The best thing about this car is the heavy-metal exhaust note when you floor it. The round, billet-aluminum gearshift knob is pretty sweet, and its short throws are a big improvement over the last Mustang GT's shifter. It also feels good in the hand. (Well, let me amend that: this morning it was freezing cold.)
Power delivery is impressive. I was hustling along a two-lane hilly road and thought I was doing about 70 mph but looked down to discover that the needle was hovering at the 100-mph mark.
I walked up to our test car in the darkening 8 p.m. light of our parking structure's second floor, and the bright blue paint made it stand out like a beacon. I opened the door for more blue: the illuminated rocker-panel uses blue lighting, and the interior ambient lighting was also set to blue, including the blue cup holders. This was all very cool, even if it's a gimmick. I also noted the blue stripe running through the black leather seats, and the blue stitching.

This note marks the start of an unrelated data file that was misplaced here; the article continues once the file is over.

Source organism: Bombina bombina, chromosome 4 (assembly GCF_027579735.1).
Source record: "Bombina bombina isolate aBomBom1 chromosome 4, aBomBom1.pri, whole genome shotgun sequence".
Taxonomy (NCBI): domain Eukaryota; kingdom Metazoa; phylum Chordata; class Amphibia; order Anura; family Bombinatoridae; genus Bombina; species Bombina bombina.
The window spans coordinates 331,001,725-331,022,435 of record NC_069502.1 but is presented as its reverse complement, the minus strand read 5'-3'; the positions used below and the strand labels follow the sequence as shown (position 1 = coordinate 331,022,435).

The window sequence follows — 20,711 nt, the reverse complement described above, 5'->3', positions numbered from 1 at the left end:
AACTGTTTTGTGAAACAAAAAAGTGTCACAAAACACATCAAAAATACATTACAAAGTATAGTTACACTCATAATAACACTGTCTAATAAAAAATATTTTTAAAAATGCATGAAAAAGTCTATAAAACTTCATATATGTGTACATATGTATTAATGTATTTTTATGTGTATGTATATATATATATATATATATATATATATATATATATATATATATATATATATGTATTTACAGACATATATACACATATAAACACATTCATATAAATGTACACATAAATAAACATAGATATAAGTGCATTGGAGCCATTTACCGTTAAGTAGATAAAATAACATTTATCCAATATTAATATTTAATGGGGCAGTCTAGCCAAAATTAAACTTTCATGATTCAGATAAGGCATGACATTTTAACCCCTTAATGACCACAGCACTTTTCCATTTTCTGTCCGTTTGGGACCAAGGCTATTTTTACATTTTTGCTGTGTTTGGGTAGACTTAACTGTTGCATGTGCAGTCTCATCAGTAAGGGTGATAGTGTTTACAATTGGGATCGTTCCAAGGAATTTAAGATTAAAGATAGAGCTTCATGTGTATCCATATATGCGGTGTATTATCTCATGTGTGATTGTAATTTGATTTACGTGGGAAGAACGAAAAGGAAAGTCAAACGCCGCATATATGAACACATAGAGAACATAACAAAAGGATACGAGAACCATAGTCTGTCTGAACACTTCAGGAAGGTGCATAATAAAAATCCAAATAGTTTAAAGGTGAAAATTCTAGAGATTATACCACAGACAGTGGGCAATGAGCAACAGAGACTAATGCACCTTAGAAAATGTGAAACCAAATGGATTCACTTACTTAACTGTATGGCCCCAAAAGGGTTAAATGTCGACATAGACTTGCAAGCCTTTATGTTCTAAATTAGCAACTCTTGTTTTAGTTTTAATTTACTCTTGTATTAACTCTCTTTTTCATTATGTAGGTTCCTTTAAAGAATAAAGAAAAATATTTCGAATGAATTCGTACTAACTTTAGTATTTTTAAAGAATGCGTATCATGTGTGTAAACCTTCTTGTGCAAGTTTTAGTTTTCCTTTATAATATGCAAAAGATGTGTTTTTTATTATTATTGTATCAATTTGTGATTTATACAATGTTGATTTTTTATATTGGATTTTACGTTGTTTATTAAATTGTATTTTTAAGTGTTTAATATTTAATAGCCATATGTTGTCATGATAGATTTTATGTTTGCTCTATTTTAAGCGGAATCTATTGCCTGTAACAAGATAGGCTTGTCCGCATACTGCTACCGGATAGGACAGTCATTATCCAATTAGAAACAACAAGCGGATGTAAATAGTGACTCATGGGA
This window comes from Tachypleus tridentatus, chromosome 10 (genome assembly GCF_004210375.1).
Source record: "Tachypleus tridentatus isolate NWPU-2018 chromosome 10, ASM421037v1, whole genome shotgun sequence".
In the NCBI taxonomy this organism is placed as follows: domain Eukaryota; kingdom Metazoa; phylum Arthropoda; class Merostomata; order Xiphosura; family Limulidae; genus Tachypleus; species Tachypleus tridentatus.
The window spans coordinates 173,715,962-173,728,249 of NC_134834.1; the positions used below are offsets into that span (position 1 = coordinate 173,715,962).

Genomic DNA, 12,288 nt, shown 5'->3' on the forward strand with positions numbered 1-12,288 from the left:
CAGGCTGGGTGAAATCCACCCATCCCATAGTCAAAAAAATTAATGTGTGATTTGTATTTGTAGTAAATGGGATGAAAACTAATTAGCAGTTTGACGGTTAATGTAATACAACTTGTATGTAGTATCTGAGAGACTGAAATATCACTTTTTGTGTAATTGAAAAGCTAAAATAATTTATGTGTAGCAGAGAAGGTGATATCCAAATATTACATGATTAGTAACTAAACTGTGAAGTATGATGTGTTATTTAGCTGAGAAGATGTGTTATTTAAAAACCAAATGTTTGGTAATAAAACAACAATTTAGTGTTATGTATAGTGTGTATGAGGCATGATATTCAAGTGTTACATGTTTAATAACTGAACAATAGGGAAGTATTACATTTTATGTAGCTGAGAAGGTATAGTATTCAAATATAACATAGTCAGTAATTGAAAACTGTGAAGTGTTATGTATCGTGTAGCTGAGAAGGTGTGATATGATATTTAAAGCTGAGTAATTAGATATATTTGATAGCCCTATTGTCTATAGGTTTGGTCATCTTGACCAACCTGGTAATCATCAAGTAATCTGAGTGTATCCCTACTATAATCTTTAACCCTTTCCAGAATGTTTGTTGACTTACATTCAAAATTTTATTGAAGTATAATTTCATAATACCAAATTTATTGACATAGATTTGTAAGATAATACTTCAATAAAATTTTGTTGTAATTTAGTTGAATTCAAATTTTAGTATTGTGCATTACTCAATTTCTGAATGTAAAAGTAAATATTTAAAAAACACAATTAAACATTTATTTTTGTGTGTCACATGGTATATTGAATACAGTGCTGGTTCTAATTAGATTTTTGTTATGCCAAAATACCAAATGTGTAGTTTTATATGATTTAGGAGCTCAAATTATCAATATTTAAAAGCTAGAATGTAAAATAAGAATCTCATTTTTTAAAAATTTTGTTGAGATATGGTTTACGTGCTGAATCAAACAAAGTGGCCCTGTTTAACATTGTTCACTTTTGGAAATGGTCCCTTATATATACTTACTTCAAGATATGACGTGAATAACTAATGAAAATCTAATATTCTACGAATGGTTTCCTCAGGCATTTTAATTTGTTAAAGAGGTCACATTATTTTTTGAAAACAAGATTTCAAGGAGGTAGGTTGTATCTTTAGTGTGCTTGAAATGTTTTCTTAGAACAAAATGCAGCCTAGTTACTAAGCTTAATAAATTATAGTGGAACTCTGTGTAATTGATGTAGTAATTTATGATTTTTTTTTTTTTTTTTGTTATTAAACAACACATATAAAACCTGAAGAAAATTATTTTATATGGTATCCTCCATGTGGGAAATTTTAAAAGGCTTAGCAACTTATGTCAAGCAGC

The brake pedal was too spongy for my tastes, although with repeated applications it seemed to warm up and pedal travel was reduced. With the live rear axle, the ride can, of course, become quite choppy, although I realize that a lot of Mustang fans love that characteristic of the car. The car hops like crazy over the speed bumps in our parking structure.
Grip is very good, although I was fairly cautious due to temperatures in the 40s and roads that were only semi-dry. Got home, got out of the car, and looked at the handsome nineteen-inch aluminum wheels, discovering that they were shod with Pirelli PZeros; if I had realized that the GT has such premium rubber, I might have pushed it a bit more. But that can wait for another day.
Overall, although the Mustang feels freshened, it still feels really old, and I suspect it's gonna feel even older once I've experienced the new Chevrolet Camaro SS.
Joe DeMatio, Executive Editor